Project: Research project

Project Details


Subsets of human papillomaviruses (HPV) are associated with malignant and
benign tumors of the anogenital region. Using a cell line derived from a
biopsy of a cervical intraepithelial neoplasia type 1 (CIN 1), we recently
demonstrated in an organotypic (raft) culture system the complete HPV
replication cycle concomitant with the induction of a more complete
differentiation program in vitro The use of our raft culture system with
its ability to reproduce the complete HPV replication cycle allows for a
complete description of HPV activity, transcriptional and translational,
in human epithelial tissue actively propagating virus. Our working
hypothesis is that HPV's replication cycle is intimately connected to the
growth and terminal differentiation program of epithelial tissues. Changes
that occur in epithelial cells as they undergo the process of
differentiation directly control the viral replication cycle at the
transcriptional and translational levels. To this end, we plan to define
viral transcriptional and translational activity and correlate this
activity to the temporal and spatial development of the natural host
tissue, human squamous epithelium. In addition, the second aspect of our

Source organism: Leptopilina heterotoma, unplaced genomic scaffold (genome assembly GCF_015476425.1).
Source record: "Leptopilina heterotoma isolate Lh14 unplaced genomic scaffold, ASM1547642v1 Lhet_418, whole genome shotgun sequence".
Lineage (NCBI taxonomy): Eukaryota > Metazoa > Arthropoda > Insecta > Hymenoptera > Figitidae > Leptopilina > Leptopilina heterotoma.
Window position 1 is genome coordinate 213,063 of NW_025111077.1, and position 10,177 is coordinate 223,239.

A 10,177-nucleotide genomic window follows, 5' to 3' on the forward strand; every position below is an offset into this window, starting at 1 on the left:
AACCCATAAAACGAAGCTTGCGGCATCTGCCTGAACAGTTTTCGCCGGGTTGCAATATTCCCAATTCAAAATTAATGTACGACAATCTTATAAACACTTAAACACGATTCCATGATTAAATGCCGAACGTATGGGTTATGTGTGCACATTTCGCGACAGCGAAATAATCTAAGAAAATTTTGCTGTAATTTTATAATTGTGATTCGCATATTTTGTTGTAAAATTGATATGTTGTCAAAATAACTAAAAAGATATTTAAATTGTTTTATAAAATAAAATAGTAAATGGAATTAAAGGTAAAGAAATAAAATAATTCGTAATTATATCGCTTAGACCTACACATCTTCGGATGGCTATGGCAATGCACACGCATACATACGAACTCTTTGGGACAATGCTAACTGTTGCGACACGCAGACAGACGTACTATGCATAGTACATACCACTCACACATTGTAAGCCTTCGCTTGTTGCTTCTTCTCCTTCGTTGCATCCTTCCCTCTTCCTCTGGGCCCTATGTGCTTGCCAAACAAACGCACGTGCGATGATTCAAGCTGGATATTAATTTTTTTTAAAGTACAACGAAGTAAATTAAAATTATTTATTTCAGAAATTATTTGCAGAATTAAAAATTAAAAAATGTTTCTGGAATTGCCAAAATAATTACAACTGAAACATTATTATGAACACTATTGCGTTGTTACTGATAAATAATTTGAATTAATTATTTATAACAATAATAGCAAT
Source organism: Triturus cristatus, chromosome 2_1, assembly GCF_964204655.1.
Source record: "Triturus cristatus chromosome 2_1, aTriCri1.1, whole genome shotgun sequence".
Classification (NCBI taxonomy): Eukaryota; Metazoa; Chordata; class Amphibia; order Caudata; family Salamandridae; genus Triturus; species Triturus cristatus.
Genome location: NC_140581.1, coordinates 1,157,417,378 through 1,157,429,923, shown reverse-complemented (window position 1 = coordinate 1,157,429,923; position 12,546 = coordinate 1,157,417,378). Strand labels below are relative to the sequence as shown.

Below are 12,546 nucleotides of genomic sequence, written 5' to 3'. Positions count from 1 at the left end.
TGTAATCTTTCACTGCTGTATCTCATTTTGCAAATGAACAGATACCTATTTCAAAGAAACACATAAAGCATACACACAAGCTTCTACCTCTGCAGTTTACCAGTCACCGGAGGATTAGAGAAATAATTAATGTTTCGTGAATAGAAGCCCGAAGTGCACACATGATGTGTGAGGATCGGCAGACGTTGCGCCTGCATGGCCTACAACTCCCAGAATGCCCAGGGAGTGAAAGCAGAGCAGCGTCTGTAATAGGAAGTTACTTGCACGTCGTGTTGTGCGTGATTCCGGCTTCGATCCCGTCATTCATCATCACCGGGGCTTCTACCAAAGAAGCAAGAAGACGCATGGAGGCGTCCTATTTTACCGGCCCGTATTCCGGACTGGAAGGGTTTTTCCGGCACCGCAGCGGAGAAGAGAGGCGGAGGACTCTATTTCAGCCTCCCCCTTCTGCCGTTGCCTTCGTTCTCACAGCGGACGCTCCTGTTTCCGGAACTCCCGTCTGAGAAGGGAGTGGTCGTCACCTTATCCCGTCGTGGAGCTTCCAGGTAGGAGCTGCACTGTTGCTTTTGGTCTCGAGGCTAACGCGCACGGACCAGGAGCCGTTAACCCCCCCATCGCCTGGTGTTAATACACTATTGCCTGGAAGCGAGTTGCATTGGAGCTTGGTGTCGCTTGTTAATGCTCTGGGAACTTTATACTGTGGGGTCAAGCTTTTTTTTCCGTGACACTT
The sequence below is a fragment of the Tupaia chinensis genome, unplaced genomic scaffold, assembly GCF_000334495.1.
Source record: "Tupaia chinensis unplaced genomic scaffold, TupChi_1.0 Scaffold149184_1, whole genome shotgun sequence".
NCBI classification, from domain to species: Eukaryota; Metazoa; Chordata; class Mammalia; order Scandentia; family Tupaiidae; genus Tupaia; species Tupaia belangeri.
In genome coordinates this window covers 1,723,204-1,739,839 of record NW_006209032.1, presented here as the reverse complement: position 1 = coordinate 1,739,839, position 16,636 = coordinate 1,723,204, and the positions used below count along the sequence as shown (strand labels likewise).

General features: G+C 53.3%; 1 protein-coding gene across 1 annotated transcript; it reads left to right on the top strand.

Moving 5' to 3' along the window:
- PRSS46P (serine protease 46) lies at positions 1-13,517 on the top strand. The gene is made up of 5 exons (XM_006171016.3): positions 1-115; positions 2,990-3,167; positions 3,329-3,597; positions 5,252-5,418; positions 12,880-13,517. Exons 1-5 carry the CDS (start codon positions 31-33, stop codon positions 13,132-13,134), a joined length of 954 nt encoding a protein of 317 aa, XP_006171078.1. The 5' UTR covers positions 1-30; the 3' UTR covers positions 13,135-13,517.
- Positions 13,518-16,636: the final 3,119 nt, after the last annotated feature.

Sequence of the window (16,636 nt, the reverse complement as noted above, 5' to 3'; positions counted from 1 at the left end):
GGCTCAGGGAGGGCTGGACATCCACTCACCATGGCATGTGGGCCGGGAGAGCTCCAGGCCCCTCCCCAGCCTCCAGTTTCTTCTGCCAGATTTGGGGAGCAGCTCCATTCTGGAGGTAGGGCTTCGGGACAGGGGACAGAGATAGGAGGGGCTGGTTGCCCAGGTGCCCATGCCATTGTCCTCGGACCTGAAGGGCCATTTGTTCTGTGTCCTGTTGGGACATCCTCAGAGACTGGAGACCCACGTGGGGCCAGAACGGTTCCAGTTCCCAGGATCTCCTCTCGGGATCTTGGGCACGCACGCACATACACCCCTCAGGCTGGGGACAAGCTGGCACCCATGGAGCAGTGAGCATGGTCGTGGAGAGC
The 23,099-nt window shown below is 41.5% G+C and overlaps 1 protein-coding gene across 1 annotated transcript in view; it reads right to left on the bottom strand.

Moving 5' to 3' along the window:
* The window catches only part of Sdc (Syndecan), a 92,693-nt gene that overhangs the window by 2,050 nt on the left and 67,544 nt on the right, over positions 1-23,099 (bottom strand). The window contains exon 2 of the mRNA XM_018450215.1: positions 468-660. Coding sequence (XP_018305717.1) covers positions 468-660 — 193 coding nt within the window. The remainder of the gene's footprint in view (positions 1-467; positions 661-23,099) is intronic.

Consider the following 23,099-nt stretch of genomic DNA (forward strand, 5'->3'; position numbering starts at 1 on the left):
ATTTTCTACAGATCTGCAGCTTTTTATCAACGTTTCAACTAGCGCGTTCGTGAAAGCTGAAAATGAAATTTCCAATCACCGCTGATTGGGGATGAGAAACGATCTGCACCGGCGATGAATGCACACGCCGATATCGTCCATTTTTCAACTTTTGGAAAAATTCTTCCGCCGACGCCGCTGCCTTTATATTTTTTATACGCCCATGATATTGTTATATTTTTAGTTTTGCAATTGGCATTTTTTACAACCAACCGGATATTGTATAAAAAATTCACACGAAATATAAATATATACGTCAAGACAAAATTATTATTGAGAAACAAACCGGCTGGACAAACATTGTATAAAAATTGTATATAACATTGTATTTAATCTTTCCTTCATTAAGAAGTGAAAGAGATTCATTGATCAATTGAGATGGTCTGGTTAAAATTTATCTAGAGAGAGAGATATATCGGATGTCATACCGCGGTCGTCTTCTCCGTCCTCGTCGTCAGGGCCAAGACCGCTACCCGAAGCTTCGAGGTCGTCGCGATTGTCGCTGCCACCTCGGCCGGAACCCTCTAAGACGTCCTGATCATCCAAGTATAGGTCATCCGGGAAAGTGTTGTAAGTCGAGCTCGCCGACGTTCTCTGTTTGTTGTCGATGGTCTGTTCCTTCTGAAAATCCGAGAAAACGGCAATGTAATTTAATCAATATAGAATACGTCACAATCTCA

working hypothesis is that HPV infection and subsequent viral gene
expression alters the differentiation program of the host tissue. In the
case of the high risk HPV types, it is this interaction that results in
the eventual progression of the neoplasia to malignancy.

The first specific aim focuses on the patterns of HPV transcription in
differentiating human epithelium during the complete viral replication
cycle. The second specific aim focuses on HPV 31b protein expression
patterns in differentiating human epithelium. A comparison of viral
transcriptional and translational expression patterns will be made in (i)
differentiating cervical epithelium that has been induced by 12-O-
tetradecanoyl phorbol 13-acetate (TPA) to propagate HPV virions, (ii)
differentiating cervical epithelium not treated with TPA but latently
infected with HPV, and (iii) monolayer cultures of cervical cells. Using
in situ technologies, we will map the spatial patterns of the HPV 31b gene
expression in the context of the three-dimensional architecture in
stratified and differentiated human epithelium. The use of the raft
cultures will allow us to define the patterns of HPV gene expression
during the temporal development of the host tissue. The expression of
terminal epithelial differentiation markers including keratin 10,
filaggrin, and involucrin will be examined and compared with HPV gene
expression. The studies proposed in this application will enable us to
test our working hypothesis that HPV gene expression and replication is
contingent upon changes in the cellular environment of the epithelial cell
as it stratifies and differentiates.
Effective start/end date3/1/962/29/00


  • National Cancer Institute
  • National Cancer Institute
  • National Cancer Institute


Explore the research topics touched on by this project. These labels are generated based on the underlying awards/grants. Together they form a unique fingerprint.